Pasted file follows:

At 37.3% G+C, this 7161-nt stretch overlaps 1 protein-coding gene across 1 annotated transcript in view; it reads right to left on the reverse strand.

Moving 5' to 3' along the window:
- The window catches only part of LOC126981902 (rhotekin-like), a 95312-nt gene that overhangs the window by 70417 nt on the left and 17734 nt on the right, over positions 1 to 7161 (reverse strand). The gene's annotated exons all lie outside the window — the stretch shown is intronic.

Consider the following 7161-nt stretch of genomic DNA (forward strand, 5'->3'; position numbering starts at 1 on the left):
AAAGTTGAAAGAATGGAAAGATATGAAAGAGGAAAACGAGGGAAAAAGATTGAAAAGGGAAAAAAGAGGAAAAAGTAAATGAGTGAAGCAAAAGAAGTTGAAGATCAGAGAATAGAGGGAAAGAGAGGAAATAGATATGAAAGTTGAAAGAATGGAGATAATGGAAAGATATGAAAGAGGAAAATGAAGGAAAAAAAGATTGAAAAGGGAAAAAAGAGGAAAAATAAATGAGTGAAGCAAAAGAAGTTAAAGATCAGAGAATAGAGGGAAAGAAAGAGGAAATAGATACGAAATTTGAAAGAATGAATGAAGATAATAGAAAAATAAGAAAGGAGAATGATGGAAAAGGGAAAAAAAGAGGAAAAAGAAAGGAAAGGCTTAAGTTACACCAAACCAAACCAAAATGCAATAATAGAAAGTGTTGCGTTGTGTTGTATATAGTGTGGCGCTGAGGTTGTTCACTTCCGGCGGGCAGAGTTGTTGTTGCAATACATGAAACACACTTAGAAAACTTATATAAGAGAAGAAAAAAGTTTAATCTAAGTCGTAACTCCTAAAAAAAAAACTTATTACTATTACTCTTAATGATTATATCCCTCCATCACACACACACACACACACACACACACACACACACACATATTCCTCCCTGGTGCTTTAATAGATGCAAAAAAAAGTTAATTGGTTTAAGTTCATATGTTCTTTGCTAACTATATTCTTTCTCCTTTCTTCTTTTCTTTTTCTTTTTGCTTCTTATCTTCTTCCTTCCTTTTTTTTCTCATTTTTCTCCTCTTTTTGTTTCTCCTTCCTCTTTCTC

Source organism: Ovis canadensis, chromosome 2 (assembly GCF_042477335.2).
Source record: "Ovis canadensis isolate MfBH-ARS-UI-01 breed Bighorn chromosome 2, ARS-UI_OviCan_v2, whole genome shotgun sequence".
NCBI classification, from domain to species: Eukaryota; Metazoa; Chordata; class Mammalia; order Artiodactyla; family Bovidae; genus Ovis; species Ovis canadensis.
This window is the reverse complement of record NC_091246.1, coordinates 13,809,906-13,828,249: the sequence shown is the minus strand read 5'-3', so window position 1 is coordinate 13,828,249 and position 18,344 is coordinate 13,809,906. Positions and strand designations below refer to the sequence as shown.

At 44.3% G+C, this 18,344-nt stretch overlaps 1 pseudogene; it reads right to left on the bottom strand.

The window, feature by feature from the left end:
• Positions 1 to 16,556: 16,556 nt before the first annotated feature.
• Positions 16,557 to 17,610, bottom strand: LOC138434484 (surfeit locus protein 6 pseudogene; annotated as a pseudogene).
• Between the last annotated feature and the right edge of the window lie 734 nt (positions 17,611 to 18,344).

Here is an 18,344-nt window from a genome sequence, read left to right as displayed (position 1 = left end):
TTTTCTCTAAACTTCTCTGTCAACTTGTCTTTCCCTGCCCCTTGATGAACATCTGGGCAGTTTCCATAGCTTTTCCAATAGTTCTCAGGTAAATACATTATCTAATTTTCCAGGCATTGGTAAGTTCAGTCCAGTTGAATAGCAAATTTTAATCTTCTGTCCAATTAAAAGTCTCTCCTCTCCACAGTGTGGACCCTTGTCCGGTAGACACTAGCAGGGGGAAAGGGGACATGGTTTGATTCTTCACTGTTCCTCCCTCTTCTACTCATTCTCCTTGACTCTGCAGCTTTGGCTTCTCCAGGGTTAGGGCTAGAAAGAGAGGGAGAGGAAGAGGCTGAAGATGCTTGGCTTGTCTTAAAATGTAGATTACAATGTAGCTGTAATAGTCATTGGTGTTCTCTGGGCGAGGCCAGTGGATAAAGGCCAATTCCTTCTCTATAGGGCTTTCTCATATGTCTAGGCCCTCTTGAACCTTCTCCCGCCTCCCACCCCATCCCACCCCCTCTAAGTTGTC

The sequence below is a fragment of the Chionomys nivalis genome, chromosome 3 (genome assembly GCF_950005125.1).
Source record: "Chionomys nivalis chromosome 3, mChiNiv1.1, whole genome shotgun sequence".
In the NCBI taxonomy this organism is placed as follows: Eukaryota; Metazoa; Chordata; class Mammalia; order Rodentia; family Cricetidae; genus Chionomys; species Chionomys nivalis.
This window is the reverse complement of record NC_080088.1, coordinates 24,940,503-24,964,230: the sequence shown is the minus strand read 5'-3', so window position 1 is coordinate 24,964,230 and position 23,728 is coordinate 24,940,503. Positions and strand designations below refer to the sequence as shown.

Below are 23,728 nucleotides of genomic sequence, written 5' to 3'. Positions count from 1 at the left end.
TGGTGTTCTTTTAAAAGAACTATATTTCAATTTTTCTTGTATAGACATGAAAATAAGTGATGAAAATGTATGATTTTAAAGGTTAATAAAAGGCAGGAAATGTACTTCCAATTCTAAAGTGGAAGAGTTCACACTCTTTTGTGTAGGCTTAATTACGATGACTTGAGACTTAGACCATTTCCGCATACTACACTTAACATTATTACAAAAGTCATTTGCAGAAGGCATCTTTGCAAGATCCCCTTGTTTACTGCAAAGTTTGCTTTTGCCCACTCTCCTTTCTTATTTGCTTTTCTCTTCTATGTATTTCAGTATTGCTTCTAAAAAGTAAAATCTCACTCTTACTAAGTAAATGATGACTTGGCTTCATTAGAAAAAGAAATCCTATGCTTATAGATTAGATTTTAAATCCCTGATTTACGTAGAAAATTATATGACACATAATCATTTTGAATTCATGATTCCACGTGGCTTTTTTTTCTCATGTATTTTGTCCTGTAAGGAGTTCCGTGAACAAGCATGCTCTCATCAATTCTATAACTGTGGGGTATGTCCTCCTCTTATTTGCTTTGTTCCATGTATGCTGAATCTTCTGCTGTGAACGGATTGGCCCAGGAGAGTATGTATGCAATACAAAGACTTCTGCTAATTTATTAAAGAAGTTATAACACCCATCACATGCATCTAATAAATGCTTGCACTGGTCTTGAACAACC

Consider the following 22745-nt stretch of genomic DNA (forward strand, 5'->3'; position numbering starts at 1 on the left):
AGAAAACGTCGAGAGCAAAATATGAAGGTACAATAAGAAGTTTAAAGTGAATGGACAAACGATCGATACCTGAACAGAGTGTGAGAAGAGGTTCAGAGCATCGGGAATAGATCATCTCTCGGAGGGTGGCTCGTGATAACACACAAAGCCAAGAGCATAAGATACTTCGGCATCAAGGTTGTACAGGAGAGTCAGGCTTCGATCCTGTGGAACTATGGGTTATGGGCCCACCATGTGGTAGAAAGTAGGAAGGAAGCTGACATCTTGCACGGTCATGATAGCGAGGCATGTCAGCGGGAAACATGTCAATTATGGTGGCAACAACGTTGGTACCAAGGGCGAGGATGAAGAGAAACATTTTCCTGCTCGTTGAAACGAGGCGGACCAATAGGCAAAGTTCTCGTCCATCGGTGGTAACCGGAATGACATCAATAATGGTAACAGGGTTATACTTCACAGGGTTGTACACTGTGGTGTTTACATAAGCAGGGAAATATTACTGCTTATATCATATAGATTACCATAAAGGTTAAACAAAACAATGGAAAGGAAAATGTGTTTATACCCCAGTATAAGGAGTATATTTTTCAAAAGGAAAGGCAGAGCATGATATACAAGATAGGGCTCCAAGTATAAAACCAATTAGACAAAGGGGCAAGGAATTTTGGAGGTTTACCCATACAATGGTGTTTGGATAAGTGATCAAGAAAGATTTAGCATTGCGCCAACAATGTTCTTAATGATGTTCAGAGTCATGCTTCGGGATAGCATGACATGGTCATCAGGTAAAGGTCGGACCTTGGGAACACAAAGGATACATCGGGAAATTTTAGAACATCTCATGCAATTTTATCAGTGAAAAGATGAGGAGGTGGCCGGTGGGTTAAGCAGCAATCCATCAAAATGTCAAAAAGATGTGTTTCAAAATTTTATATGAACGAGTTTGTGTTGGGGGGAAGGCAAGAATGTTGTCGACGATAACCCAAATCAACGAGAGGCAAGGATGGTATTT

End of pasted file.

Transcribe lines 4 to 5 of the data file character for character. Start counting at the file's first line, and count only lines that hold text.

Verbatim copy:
Consider the following 7161-nt stretch of genomic DNA (forward strand, 5'->3'; position numbering starts at 1 on the left):
AAAGTTGAAAGAATGGAAAGATATGAAAGAGGAAAACGAGGGAAAAAGATTGAAAAGGGAAAAAAGAGGAAAAAGTAAATGAGTGAAGCAAAAGAAGTTGAAGATCAGAGAATAGAGGGAAAGAGAGGAAATAGATATGAAAGTTGAAAGAATGGAGATAATGGAAAGATATGAAAGAGGAAAATGAAGGAAAAAAAGATTGAAAAGGGAAAAAAGAGGAAAAATAAATGAGTGAAGCAAAAGAAGTTAAAGATCAGAGAATAGAGGGAAAGAAAGAGGAAATAGATACGAAATTTGAAAGAATGAATGAAGATAATAGAAAAATAAGAAAGGAGAATGATGGAAAAGGGAAAAAAAGAGGAAAAAGAAAGGAAAGGCTTAAGTTACACCAAACCAAACCAAAATGCAATAATAGAAAGTGTTGCGTTGTGTTGTATATAGTGTGGCGCTGAGGTTGTTCACTTCCGGCGGGCAGAGTTGTTGTTGCAATACATGAAACACACTTAGAAAACTTATATAAGAGAAGAAAAAAGTTTAATCTAAGTCGTAACTCCTAAAAAAAAAACTTATTACTATTACTCTTAATGATTATATCCCTCCATCACACACACACACACACACACACACACACACACACACATATTCCTCCCTGGTGCTTTAATAGATGCAAAAAAAAGTTAATTGGTTTAAGTTCATATGTTCTTTGCTAACTATATTCTTTCTCCTTTCTTCTTTTCTTTTTCTTTTTGCTTCTTATCTTCTTCCTTCCTTTTTTTTCTCATTTTTCTCCTCTTTTTGTTTCTCCTTCCTCTTTCTC